Howard Milstein eventually withdrew his bid when it became apparent that NFL owners were all fully capable of reading the sports section of Newsday. Milstein's actions with the Islanders were key to derailing his entrance into the NFL's inner circle.

However, as owners left the hotel, it quickly became clear money wasn't the only thing at issue. Tagliabue said some owners were concerned about Milstein's confrontational stewardship of the Islanders, who are involved in multiple lawsuits in a fight for a new arena.

``Emotion may have gotten invovled in it to some degree,'' said Dallas Cowboys owner Jerry Jones, who supported the bid. ``They did have past experience, and I think some of those issues were perceived negatively, fairly or unfairly.''

The schadenfreude felt by Islanders fans following that news would represent one of the most satisfying victories of the Milstein era.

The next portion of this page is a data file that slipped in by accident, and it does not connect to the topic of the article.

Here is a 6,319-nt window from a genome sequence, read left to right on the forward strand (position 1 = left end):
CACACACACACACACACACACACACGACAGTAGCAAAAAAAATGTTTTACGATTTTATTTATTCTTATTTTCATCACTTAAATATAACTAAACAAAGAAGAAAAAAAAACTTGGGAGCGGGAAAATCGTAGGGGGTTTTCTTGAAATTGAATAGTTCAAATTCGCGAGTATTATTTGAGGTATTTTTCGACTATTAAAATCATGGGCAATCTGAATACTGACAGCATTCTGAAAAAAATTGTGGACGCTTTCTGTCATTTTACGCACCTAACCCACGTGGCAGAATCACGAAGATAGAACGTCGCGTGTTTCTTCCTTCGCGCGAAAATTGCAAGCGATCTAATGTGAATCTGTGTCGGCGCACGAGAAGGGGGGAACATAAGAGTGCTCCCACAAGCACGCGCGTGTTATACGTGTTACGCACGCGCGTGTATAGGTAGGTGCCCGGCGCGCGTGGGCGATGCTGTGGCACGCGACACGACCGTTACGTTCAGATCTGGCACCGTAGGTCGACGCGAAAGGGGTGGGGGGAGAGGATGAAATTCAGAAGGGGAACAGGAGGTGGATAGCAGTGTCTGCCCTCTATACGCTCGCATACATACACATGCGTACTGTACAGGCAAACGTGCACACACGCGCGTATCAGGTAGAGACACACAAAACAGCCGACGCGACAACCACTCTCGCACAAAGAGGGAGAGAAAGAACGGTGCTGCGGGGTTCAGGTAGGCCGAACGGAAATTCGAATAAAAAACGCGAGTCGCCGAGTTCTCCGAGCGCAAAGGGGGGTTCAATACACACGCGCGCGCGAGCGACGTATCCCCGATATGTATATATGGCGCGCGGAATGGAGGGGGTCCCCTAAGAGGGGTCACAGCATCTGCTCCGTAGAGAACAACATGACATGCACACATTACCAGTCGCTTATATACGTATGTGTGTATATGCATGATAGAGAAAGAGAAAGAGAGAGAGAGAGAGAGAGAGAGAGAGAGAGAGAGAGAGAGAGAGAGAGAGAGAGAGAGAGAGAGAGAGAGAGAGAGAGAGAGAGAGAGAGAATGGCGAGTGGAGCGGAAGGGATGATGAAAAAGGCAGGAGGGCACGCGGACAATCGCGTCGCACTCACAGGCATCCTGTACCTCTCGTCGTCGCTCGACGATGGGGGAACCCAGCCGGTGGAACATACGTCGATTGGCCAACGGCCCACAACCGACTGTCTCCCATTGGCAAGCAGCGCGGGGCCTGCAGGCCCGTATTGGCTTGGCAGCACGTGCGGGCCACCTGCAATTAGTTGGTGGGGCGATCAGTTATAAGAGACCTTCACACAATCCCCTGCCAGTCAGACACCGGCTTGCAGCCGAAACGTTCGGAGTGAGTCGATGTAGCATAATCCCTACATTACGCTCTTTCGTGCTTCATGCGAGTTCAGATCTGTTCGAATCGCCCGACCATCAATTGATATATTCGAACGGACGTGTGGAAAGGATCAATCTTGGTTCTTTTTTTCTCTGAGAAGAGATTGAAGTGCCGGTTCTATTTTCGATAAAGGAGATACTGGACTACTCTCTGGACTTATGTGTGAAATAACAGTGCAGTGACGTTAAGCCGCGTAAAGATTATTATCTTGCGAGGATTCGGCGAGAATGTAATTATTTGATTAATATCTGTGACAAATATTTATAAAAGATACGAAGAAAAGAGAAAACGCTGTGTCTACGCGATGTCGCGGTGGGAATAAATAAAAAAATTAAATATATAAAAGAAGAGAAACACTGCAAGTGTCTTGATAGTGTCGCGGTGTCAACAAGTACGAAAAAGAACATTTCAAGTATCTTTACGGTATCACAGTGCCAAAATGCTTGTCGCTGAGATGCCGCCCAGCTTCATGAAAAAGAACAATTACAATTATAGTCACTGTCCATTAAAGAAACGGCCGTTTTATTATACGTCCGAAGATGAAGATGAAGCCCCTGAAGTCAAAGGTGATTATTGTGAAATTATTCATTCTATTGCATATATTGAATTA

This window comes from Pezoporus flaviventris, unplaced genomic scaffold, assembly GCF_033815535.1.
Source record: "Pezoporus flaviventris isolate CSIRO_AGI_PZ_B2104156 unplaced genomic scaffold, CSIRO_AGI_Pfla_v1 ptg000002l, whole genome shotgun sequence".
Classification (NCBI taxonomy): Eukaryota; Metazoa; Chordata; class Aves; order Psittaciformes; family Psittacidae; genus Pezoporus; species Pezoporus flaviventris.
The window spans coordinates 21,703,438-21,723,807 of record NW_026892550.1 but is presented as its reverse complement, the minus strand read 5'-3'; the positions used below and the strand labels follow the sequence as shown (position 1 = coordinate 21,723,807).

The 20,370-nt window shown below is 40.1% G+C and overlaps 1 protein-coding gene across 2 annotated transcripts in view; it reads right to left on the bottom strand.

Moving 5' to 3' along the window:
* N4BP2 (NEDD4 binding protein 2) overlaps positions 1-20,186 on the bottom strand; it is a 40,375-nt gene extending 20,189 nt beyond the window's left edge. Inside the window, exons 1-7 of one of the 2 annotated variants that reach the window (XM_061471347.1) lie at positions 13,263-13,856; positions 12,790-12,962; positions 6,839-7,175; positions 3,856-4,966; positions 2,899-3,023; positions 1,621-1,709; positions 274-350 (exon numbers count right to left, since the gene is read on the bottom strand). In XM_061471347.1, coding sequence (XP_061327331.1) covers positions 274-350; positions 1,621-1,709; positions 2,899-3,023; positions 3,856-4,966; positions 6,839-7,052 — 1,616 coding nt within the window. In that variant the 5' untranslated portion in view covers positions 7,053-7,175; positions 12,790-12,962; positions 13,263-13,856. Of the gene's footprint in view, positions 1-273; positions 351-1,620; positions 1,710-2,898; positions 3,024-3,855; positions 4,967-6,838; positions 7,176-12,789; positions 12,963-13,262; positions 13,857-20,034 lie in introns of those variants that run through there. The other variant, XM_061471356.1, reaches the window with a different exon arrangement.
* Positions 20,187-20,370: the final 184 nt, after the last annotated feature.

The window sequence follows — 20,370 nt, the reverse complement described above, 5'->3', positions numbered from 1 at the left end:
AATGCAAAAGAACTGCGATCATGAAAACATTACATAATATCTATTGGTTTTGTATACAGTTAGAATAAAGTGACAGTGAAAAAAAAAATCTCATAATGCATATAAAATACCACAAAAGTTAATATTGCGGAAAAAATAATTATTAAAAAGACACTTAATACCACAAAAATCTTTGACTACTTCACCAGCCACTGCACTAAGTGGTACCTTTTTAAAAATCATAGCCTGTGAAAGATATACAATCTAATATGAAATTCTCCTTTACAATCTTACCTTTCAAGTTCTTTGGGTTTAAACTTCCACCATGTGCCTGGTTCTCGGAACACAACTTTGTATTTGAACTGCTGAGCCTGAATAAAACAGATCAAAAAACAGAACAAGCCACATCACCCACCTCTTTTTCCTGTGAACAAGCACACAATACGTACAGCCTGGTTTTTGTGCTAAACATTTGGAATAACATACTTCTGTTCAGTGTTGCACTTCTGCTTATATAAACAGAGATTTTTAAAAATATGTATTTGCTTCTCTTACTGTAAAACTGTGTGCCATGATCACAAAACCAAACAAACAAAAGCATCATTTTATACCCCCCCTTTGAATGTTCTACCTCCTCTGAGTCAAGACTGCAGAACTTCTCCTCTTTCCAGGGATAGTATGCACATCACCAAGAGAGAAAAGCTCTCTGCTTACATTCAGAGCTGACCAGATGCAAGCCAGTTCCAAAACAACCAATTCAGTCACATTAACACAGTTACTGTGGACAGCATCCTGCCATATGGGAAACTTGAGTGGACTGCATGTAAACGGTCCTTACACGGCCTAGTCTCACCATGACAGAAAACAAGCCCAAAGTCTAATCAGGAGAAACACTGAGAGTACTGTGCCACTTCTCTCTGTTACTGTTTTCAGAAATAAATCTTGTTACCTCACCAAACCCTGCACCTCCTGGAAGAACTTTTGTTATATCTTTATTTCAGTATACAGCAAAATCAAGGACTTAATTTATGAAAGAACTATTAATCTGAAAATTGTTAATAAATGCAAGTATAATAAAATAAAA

Howard's little brother, meanwhile, was perfectly happy with the team he already owned. Edward Milstein was prepared to buy out his sibling's share had the Redskins bid been successful. And when a suitor emerged to buy the Islanders in the form of former Madison Square Garden president Bob Gutkowski, Edward exhibited a surprising reluctance to sell.

Gutkowski's name hung around the fringes of the Islanders for almost a year. He signed a letter of intent to buy the club in August of 1999 but was never able to secure financing from investors nor - if you can believe it - work out an amenable restructuring of the lease agreement with SMG. He formally withdrew his bid in April of 2000, clearing the way for Charles Wang and Sanjay Kumar to buy the team.